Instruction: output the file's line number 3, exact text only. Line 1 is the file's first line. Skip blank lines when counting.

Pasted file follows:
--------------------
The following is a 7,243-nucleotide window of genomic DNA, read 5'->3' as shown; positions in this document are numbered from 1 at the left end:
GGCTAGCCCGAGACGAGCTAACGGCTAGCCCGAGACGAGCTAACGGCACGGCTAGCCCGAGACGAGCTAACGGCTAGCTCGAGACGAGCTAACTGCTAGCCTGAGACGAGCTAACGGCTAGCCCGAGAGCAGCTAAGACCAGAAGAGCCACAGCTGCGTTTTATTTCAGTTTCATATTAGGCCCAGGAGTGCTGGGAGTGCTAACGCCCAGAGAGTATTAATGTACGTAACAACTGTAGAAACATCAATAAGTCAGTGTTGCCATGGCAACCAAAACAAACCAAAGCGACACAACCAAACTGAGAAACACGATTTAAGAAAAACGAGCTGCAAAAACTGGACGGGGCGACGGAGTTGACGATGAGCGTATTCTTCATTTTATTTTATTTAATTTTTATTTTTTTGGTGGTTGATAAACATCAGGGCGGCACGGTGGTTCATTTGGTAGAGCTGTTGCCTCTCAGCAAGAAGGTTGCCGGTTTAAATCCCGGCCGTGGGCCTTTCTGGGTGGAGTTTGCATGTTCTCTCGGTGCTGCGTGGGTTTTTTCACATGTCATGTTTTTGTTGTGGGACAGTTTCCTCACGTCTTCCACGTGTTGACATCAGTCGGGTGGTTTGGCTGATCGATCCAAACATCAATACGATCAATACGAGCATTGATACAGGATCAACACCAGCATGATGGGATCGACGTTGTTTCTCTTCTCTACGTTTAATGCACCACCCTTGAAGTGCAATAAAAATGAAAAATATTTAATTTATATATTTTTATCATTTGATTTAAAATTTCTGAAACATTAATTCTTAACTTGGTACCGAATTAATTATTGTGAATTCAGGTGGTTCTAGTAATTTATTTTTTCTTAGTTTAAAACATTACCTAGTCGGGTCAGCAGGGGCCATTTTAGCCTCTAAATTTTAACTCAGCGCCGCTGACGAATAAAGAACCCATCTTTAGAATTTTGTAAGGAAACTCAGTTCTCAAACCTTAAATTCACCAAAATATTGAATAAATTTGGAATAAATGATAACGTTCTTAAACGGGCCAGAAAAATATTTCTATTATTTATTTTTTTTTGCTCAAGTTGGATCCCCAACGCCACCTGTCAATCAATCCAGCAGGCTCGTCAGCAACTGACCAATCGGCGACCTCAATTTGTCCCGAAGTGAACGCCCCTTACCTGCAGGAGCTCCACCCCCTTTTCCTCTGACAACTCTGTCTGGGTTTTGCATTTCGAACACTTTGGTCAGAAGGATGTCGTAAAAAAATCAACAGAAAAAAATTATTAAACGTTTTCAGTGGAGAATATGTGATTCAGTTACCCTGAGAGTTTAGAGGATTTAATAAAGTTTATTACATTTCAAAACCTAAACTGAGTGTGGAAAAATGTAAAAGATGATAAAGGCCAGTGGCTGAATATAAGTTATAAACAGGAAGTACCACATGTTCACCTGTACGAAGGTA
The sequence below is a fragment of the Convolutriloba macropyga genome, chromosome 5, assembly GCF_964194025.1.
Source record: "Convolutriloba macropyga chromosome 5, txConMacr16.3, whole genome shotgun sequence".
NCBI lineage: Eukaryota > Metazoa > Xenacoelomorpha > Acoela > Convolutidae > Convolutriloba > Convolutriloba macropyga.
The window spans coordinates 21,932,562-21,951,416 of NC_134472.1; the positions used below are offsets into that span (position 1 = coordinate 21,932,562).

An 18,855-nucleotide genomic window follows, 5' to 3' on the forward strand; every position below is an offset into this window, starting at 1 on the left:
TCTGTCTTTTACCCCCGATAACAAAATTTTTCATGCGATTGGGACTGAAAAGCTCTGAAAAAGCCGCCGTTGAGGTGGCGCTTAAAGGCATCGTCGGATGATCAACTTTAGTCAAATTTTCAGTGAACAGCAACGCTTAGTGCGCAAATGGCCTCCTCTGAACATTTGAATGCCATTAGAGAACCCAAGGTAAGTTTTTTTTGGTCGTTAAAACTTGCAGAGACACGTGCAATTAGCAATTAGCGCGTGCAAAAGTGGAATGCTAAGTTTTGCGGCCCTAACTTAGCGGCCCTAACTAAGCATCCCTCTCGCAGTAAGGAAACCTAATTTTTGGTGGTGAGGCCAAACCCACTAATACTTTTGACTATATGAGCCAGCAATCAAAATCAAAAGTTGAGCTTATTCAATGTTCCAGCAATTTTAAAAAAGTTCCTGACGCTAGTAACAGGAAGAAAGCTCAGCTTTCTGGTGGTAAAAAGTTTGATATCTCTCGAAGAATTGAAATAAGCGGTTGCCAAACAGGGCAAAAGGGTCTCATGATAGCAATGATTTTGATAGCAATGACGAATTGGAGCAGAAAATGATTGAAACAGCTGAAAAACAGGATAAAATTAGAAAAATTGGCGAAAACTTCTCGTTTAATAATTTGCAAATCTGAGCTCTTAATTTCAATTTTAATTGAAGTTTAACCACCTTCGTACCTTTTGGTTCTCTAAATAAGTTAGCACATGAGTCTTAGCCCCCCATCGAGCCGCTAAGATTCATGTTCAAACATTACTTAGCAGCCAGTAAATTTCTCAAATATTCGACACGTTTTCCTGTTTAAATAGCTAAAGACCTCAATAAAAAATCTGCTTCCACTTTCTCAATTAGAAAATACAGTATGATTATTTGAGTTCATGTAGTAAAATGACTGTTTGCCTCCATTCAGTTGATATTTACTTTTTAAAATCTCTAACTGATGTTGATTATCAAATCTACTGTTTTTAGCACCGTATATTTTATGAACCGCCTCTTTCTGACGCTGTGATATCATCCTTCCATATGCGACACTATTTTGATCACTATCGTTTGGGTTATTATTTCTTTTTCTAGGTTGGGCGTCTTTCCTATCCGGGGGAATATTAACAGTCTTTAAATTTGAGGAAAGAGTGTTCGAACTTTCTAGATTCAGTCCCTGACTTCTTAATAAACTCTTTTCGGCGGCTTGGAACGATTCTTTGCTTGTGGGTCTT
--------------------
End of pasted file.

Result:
The sequence below is a fragment of the Convolutriloba macropyga genome, chromosome 5, assembly GCF_964194025.1.